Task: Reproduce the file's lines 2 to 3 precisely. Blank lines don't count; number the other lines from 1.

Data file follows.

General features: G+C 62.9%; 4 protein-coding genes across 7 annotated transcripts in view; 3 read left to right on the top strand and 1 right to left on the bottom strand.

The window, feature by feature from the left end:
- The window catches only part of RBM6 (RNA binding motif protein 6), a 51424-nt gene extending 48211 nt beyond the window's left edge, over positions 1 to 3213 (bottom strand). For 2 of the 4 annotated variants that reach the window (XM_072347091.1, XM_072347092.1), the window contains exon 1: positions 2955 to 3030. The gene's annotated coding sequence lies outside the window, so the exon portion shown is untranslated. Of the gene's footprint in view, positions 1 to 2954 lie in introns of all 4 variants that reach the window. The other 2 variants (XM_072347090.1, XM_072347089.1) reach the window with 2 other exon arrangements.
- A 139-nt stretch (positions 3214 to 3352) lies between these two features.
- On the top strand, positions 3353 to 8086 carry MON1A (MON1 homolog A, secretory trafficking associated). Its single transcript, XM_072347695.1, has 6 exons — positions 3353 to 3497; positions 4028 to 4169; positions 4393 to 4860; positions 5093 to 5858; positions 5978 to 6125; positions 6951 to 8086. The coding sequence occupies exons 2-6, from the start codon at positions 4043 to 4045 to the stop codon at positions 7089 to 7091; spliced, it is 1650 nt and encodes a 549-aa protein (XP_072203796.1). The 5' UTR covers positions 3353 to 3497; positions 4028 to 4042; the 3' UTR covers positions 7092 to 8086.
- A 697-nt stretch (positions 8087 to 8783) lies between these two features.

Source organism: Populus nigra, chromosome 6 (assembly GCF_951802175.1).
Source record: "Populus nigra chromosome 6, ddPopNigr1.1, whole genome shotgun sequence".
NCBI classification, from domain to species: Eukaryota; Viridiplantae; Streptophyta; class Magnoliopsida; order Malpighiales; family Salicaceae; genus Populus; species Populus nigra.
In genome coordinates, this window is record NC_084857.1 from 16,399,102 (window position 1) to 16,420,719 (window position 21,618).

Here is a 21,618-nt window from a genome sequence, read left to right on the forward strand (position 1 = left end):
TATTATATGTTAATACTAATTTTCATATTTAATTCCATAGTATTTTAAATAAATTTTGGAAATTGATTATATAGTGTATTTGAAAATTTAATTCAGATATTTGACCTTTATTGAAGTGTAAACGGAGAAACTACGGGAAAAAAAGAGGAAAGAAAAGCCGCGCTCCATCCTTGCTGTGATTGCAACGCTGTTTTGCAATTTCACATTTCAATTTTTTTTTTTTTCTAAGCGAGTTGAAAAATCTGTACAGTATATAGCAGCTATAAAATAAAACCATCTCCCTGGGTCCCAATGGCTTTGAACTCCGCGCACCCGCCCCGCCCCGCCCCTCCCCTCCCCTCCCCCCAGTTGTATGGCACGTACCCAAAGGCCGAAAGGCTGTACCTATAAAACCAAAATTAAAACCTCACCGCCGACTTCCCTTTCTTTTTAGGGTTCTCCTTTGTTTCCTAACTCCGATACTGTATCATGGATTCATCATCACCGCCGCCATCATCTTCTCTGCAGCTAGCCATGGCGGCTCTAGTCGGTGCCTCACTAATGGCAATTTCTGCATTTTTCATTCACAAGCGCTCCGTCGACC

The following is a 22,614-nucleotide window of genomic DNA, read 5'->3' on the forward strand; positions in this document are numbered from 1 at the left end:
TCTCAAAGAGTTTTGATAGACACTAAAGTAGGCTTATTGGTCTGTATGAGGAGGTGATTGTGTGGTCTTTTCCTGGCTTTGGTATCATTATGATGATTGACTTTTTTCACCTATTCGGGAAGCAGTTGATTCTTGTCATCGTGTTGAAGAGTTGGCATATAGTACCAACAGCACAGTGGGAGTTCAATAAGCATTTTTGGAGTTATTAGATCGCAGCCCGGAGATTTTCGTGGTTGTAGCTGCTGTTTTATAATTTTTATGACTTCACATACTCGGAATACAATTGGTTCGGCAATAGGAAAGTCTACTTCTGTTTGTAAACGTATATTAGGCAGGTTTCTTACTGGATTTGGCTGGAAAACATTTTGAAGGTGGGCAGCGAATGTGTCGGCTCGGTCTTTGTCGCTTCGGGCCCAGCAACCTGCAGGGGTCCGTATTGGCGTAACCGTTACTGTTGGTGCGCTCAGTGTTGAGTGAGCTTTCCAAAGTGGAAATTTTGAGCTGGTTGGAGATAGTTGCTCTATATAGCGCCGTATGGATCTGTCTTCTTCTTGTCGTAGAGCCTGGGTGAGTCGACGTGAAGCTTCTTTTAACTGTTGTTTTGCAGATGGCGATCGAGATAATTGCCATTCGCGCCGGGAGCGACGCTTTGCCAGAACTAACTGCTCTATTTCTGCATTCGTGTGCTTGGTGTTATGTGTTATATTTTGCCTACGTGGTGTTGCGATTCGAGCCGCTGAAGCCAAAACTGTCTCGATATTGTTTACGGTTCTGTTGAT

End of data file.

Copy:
The window, feature by feature from the left end:
- The window catches only part of RBM6 (RNA binding motif protein 6), a 51424-nt gene extending 48211 nt beyond the window's left edge, over positions 1 to 3213 (bottom strand). For 2 of the 4 annotated variants that reach the window (XM_072347091.1, XM_072347092.1), the window contains exon 1: positions 2955 to 3030. The gene's annotated coding sequence lies outside the window, so the exon portion shown is untranslated. Of the gene's footprint in view, positions 1 to 2954 lie in introns of all 4 variants that reach the window. The other 2 variants (XM_072347090.1, XM_072347089.1) reach the window with 2 other exon arrangements.